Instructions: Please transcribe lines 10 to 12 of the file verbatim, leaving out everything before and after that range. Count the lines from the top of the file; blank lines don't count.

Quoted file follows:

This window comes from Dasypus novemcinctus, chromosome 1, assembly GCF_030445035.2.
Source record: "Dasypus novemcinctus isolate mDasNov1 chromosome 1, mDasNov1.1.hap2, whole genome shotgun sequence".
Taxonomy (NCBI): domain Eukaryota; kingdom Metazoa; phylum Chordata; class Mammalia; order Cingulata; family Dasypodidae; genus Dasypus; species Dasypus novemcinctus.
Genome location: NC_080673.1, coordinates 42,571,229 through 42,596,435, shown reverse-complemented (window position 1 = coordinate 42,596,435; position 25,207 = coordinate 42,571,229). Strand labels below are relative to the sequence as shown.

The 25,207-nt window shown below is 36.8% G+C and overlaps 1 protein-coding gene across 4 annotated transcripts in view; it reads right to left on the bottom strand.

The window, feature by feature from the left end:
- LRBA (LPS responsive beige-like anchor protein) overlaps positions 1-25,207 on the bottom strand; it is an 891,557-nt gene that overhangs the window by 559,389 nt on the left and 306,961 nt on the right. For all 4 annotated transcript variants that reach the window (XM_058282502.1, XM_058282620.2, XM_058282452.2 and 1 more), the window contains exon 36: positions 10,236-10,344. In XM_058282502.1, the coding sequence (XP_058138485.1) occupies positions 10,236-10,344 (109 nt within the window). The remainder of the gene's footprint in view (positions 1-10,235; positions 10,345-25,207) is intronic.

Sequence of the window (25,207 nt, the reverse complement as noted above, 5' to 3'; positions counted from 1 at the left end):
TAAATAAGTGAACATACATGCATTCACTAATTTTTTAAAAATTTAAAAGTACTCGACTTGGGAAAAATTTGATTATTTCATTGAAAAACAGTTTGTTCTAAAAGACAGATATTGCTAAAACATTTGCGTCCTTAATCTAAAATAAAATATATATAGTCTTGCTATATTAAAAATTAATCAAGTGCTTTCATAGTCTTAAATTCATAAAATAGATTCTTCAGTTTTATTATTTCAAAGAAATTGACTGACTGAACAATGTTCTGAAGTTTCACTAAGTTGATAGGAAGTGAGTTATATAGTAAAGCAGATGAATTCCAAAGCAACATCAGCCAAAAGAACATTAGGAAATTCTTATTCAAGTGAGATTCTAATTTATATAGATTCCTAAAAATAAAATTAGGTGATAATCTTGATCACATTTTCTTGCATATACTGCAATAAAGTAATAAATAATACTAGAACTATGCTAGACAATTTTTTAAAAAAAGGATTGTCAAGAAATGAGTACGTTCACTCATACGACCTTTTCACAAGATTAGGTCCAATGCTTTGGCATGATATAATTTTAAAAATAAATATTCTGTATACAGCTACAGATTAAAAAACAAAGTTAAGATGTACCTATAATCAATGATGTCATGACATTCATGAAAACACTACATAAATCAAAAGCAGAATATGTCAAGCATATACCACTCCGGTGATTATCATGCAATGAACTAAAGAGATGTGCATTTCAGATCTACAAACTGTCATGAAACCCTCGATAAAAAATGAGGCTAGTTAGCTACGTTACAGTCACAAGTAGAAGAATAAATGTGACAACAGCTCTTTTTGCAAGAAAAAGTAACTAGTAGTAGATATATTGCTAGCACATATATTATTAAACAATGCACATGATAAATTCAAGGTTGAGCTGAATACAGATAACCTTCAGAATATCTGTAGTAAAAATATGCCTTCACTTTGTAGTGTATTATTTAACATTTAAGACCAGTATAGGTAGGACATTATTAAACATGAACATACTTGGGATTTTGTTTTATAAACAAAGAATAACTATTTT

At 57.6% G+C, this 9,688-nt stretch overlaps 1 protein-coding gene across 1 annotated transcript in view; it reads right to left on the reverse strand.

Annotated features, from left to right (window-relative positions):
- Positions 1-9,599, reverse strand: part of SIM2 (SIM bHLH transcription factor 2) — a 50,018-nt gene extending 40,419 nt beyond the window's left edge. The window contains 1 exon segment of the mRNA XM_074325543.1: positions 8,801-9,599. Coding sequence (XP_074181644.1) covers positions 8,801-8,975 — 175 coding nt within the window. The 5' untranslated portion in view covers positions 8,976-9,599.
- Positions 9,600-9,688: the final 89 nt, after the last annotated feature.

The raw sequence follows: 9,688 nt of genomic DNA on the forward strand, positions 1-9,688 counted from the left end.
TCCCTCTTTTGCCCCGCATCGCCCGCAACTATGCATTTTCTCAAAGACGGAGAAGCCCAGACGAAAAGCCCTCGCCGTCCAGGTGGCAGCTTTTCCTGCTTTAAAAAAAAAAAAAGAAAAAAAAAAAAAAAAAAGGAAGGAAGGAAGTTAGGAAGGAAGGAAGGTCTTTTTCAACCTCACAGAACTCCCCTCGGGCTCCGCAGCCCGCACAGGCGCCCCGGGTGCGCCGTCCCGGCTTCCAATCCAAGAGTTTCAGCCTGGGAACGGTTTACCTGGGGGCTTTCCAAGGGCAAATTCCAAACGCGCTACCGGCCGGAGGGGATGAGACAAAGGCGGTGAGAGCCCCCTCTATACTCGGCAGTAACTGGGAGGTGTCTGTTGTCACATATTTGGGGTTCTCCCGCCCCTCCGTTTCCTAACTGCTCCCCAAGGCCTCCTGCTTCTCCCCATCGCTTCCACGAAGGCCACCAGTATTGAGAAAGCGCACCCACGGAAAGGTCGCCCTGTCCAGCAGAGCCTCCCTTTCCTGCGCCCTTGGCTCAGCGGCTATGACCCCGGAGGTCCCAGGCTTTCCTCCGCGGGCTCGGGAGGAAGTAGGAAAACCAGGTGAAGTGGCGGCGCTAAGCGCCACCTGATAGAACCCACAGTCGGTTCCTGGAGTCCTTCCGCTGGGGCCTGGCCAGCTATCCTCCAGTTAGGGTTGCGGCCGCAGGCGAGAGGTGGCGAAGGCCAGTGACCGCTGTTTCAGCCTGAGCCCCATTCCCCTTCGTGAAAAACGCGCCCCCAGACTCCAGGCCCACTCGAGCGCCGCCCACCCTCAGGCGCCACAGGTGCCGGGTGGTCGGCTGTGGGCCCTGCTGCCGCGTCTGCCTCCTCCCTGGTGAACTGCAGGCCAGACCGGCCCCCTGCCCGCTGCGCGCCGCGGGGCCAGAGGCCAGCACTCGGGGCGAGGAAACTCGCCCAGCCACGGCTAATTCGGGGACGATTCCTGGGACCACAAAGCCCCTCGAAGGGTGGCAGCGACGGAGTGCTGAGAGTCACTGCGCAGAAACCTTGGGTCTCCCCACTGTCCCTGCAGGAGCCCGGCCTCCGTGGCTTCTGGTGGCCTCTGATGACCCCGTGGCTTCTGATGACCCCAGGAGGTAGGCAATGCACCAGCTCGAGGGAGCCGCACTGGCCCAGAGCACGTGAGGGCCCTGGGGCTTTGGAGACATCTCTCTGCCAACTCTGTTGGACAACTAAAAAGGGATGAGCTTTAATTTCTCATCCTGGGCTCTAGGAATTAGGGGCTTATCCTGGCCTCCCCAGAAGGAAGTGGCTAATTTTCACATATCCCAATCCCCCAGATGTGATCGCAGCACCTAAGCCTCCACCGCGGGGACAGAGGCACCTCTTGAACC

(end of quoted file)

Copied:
At 57.6% G+C, this 9,688-nt stretch overlaps 1 protein-coding gene across 1 annotated transcript in view; it reads right to left on the reverse strand.

Annotated features, from left to right (window-relative positions):
- Positions 1-9,599, reverse strand: part of SIM2 (SIM bHLH transcription factor 2) — a 50,018-nt gene extending 40,419 nt beyond the window's left edge. The window contains 1 exon segment of the mRNA XM_074325543.1: positions 8,801-9,599. Coding sequence (XP_074181644.1) covers positions 8,801-8,975 — 175 coding nt within the window. The 5' untranslated portion in view covers positions 8,976-9,599.